It’s not easy to captivate an audience when you are narrating a story. Nor is it similar to reading a story to them. For an audience to pay attention to you and your story, the first step on your part is to know your story. You cannot simply walk on the stage with a thread of your story. You have to be well aware of what you are going to say, how you will present it and how the story will interest the audience. You need to rehearse your act before going on stage. It may seem childish when I say rehearse the story. However, this is a fact.
Actually, storytelling is a tricky act. The audience must never feel that you are repeating a well-rehearsed story .They need to feel that you are describing each line and each character to them from your heart. You need to be totally involved in your act and get the audience to wait eagerly to hear the rest of the story.
Humor is a great tool to use in a storytelling stage. Do not take out your frustration or anger onto the audience. They have paid to get entertained and to enjoy a great session. So make sure you give them that.
Your story should have a meaningful and proper end. You should not leave your audience wondering what the story was all about as they leave. The story should have a well-planned structure. Vague concepts should be avoided. While writing a story, you may introduce uncertain situations and solve them later on. However while narrating a story, there is not much time to include uncertain elements. You may also forget to bring them up later before the end. This will confuse the audience and they will keep thinking that there is more to the story. The best and interesting way to keep your story simple, catchy and positively structured from the beginning to the end.
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Every story has a beginning, a middle and an end. It is the job of a writer to connect all three and make the story worth telling. According to Aristotle, the beginning of a story need not be just the first event in the story; rather it can also be made into the emotionally engaging even which originates at the beginning of the story. As the story proceeds, the middle should consist of the consequences of the event finally leading onto to the resolution at the end of the story.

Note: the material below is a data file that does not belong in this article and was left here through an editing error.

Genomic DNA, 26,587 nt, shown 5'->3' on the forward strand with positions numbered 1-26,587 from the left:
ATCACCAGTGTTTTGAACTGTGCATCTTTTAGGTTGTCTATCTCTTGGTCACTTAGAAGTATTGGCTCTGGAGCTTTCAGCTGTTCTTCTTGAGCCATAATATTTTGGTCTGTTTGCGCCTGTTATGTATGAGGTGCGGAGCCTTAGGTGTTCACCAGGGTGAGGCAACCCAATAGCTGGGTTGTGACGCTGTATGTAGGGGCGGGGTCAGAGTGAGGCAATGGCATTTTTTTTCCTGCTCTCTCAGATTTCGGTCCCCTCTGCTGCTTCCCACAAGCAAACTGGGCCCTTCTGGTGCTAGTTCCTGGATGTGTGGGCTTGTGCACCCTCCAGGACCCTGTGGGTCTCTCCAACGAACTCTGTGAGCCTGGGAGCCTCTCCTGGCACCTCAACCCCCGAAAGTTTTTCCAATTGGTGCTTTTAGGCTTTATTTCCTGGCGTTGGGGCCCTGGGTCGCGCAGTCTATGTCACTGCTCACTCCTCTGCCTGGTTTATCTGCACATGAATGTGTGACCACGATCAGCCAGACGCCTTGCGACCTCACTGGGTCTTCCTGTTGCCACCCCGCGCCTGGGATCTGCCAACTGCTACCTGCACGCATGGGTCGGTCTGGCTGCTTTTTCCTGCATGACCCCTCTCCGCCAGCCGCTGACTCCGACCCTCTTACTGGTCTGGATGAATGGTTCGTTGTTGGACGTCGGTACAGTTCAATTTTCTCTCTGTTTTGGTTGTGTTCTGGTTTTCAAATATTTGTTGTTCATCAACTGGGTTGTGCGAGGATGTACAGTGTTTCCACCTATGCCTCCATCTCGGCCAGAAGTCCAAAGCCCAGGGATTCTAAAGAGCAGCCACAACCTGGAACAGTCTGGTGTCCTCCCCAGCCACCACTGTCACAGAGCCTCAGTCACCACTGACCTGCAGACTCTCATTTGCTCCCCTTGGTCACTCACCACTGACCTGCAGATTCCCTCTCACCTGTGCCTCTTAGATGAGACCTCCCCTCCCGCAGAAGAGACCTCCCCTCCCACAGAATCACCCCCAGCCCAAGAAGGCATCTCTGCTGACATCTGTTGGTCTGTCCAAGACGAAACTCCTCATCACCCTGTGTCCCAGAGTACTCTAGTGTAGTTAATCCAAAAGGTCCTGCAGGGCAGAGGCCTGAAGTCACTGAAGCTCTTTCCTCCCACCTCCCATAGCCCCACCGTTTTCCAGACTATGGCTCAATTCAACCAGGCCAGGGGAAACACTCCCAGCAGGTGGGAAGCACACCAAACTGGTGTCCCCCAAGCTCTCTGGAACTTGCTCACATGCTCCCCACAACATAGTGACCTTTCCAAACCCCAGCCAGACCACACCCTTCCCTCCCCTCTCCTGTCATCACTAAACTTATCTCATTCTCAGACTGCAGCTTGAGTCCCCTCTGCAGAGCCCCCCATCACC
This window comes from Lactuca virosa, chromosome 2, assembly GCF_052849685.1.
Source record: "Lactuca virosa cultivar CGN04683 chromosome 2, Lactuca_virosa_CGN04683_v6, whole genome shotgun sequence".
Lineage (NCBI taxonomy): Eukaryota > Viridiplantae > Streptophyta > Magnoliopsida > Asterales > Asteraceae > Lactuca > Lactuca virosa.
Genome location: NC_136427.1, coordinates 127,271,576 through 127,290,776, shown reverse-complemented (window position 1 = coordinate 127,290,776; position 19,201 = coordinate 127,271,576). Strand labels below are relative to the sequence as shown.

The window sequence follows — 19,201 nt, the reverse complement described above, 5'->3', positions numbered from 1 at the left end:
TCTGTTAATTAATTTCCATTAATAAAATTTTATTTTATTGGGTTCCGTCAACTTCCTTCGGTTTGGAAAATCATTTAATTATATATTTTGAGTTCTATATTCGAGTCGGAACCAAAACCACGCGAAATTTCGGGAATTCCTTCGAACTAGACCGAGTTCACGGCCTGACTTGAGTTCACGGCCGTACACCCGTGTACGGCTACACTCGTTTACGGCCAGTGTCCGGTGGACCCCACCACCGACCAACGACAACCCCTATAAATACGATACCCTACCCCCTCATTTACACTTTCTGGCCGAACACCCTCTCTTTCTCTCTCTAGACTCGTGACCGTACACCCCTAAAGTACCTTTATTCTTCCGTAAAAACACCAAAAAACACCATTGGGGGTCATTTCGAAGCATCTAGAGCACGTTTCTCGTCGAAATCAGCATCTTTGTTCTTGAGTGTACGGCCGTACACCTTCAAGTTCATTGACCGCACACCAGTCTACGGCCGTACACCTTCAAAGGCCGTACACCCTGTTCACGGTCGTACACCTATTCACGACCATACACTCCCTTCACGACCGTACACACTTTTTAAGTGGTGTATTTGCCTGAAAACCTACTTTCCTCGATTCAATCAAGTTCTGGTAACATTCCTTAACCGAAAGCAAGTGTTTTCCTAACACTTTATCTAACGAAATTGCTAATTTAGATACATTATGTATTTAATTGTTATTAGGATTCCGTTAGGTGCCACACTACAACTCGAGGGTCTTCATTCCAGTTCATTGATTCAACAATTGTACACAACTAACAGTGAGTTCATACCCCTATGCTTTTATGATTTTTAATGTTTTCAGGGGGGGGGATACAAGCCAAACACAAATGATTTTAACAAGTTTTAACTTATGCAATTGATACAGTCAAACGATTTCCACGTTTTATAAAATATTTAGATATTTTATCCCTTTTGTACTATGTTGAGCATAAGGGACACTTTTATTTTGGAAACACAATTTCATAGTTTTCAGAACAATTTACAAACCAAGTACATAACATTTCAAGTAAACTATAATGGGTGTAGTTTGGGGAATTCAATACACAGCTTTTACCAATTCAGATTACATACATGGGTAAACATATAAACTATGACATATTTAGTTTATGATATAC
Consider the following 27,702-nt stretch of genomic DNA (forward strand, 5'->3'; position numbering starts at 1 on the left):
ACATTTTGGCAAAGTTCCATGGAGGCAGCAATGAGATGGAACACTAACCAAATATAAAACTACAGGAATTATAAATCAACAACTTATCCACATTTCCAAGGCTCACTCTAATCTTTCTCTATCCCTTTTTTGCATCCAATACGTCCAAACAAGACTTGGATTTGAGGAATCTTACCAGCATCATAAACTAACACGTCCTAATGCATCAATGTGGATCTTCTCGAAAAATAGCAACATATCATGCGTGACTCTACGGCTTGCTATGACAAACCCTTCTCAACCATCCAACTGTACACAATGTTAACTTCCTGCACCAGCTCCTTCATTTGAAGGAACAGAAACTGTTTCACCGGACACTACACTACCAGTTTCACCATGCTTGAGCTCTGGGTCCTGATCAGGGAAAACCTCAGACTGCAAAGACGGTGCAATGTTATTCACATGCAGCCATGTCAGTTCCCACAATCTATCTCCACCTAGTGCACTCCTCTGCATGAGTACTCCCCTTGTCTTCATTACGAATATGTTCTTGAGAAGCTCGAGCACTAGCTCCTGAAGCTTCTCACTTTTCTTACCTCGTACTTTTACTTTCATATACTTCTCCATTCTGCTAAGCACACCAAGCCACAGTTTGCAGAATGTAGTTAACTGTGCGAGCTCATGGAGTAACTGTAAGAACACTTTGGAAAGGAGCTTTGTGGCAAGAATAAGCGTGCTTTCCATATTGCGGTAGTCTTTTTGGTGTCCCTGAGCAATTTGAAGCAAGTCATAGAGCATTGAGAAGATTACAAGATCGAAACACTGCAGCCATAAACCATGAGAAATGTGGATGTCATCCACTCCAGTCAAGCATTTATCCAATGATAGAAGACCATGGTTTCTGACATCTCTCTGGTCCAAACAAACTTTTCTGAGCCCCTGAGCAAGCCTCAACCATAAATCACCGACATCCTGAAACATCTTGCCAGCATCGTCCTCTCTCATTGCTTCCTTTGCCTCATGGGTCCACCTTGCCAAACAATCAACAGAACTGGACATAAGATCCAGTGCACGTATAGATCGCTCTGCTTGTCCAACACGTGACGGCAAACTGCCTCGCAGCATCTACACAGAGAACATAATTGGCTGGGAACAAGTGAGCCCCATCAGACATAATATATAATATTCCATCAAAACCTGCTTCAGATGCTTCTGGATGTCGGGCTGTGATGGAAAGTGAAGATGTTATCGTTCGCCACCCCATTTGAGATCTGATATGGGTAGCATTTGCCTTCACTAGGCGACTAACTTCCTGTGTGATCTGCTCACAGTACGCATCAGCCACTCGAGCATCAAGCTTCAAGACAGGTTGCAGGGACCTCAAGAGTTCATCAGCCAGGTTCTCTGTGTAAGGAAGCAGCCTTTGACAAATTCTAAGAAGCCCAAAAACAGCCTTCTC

There are five essential ingredients in any story. If these ingredients are used in the right ratio, you can create a story which will leave the readers begging for more.
Ingredient #1: Orientation
The setting and the tone of the story at the beginning must set the tone to capture the reader’s attention. The protagonist must evoke empathy from the reader. As the story progresses, the reader will start to care and worry about the protagonist if they are emotionally invested in them.
Ingredient #2: Crisis
A crisis should crop up in the story that turns the main character’s world upside down. This crisis should not have an immediate solution as the protagonist of the story needs to come to terms with it and set the story in motion as they try to overcome this unexpected crisis in their lives.
Ingredient #3: Escalation
The crisis of the story should make the protagonist evolve as a person as they undergo a struggle to take charge of their life in the story. As the story escalates, the main character needs to keep changing while trying to solve the crisis.
Ingredient #4: Discovery
Discovery should be made by the protagonist at the climax of the story through their wit or grit. This particular discovery should help them to overcome the crisis they were facing.
Ingredient #5: Change
The story should have brought forth a change in the protagonist, either good or bad.
At the end of the day, if your story is worth telling, your readers will invest their time to find out what happens next. So make it worthy of their precious time.